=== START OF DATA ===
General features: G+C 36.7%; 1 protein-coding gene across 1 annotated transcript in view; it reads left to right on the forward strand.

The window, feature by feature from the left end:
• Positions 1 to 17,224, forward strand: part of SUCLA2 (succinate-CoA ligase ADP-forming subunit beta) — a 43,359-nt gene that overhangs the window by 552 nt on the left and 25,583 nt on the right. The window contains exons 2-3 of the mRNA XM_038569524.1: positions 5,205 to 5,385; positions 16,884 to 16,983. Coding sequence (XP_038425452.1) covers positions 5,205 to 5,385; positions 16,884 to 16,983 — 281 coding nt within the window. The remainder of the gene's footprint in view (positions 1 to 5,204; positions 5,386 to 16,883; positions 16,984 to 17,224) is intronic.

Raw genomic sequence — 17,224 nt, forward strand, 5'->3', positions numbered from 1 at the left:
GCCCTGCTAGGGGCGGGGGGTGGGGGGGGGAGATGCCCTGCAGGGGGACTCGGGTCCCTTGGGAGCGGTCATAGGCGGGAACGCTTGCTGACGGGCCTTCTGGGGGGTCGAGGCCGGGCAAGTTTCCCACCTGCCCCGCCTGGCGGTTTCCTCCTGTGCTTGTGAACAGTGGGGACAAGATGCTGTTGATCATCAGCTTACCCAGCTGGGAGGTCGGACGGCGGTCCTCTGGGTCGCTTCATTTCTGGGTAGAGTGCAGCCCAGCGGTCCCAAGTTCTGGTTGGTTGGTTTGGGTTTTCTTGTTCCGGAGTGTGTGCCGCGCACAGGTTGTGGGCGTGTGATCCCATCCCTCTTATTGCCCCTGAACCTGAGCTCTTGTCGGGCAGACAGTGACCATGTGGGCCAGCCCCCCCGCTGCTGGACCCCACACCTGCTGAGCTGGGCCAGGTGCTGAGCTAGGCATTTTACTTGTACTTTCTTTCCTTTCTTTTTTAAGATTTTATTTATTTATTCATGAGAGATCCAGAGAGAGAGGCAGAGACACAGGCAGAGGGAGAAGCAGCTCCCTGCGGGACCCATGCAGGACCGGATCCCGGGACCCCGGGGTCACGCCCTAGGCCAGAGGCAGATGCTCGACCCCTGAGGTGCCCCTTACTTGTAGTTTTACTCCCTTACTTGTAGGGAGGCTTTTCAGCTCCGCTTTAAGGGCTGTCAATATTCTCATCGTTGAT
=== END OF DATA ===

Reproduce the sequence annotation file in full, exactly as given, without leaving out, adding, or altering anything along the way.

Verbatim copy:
General features: G+C 36.7%; 1 protein-coding gene across 1 annotated transcript in view; it reads left to right on the forward strand.

The window, feature by feature from the left end:
• Positions 1 to 17,224, forward strand: part of SUCLA2 (succinate-CoA ligase ADP-forming subunit beta) — a 43,359-nt gene that overhangs the window by 552 nt on the left and 25,583 nt on the right. The window contains exons 2-3 of the mRNA XM_038569524.1: positions 5,205 to 5,385; positions 16,884 to 16,983. Coding sequence (XP_038425452.1) covers positions 5,205 to 5,385; positions 16,884 to 16,983 — 281 coding nt within the window. The remainder of the gene's footprint in view (positions 1 to 5,204; positions 5,386 to 16,883; positions 16,984 to 17,224) is intronic.

Raw genomic sequence — 17,224 nt, forward strand, 5'->3', positions numbered from 1 at the left:
GCCCTGCTAGGGGCGGGGGGTGGGGGGGGGAGATGCCCTGCAGGGGGACTCGGGTCCCTTGGGAGCGGTCATAGGCGGGAACGCTTGCTGACGGGCCTTCTGGGGGGTCGAGGCCGGGCAAGTTTCCCACCTGCCCCGCCTGGCGGTTTCCTCCTGTGCTTGTGAACAGTGGGGACAAGATGCTGTTGATCATCAGCTTACCCAGCTGGGAGGTCGGACGGCGGTCCTCTGGGTCGCTTCATTTCTGGGTAGAGTGCAGCCCAGCGGTCCCAAGTTCTGGTTGGTTGGTTTGGGTTTTCTTGTTCCGGAGTGTGTGCCGCGCACAGGTTGTGGGCGTGTGATCCCATCCCTCTTATTGCCCCTGAACCTGAGCTCTTGTCGGGCAGACAGTGACCATGTGGGCCAGCCCCCCCGCTGCTGGACCCCACACCTGCTGAGCTGGGCCAGGTGCTGAGCTAGGCATTTTACTTGTACTTTCTTTCCTTTCTTTTTTAAGATTTTATTTATTTATTCATGAGAGATCCAGAGAGAGAGGCAGAGACACAGGCAGAGGGAGAAGCAGCTCCCTGCGGGACCCATGCAGGACCGGATCCCGGGACCCCGGGGTCACGCCCTAGGCCAGAGGCAGATGCTCGACCCCTGAGGTGCCCCTTACTTGTAGTTTTACTCCCTTACTTGTAGGGAGGCTTTTCAGCTCCGCTTTAAGGGCTGTCAATATTCTCATCGTTGAT